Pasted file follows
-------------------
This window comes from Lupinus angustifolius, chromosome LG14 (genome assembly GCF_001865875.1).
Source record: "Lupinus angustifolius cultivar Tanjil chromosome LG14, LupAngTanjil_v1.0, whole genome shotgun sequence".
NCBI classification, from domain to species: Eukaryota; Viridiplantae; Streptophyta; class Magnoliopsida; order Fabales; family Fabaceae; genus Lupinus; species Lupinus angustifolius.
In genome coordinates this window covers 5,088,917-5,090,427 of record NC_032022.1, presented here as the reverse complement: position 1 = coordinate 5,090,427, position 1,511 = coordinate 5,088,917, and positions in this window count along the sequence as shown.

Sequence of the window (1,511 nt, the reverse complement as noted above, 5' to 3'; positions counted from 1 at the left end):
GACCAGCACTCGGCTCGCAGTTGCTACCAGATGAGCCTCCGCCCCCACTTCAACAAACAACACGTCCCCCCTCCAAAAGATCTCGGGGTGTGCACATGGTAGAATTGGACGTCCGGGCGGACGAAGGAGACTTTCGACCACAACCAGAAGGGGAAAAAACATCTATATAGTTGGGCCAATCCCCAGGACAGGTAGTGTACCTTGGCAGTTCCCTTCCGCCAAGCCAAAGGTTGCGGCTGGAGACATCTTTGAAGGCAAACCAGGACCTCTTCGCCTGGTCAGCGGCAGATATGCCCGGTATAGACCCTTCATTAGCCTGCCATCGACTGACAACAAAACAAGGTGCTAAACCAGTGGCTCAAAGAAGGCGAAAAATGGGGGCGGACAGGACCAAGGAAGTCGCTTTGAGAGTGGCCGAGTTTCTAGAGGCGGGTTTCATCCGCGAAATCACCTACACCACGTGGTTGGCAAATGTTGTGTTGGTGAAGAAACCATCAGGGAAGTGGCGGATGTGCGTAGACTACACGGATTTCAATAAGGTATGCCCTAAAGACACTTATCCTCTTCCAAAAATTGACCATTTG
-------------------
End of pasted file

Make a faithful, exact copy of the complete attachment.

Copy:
This window comes from Lupinus angustifolius, chromosome LG14 (genome assembly GCF_001865875.1).
Source record: "Lupinus angustifolius cultivar Tanjil chromosome LG14, LupAngTanjil_v1.0, whole genome shotgun sequence".
NCBI classification, from domain to species: Eukaryota; Viridiplantae; Streptophyta; class Magnoliopsida; order Fabales; family Fabaceae; genus Lupinus; species Lupinus angustifolius.
In genome coordinates this window covers 5,088,917-5,090,427 of record NC_032022.1, presented here as the reverse complement: position 1 = coordinate 5,090,427, position 1,511 = coordinate 5,088,917, and positions in this window count along the sequence as shown.

Sequence of the window (1,511 nt, the reverse complement as noted above, 5' to 3'; positions counted from 1 at the left end):
GACCAGCACTCGGCTCGCAGTTGCTACCAGATGAGCCTCCGCCCCCACTTCAACAAACAACACGTCCCCCCTCCAAAAGATCTCGGGGTGTGCACATGGTAGAATTGGACGTCCGGGCGGACGAAGGAGACTTTCGACCACAACCAGAAGGGGAAAAAACATCTATATAGTTGGGCCAATCCCCAGGACAGGTAGTGTACCTTGGCAGTTCCCTTCCGCCAAGCCAAAGGTTGCGGCTGGAGACATCTTTGAAGGCAAACCAGGACCTCTTCGCCTGGTCAGCGGCAGATATGCCCGGTATAGACCCTTCATTAGCCTGCCATCGACTGACAACAAAACAAGGTGCTAAACCAGTGGCTCAAAGAAGGCGAAAAATGGGGGCGGACAGGACCAAGGAAGTCGCTTTGAGAGTGGCCGAGTTTCTAGAGGCGGGTTTCATCCGCGAAATCACCTACACCACGTGGTTGGCAAATGTTGTGTTGGTGAAGAAACCATCAGGGAAGTGGCGGATGTGCGTAGACTACACGGATTTCAATAAGGTATGCCCTAAAGACACTTATCCTCTTCCAAAAATTGACCATTTG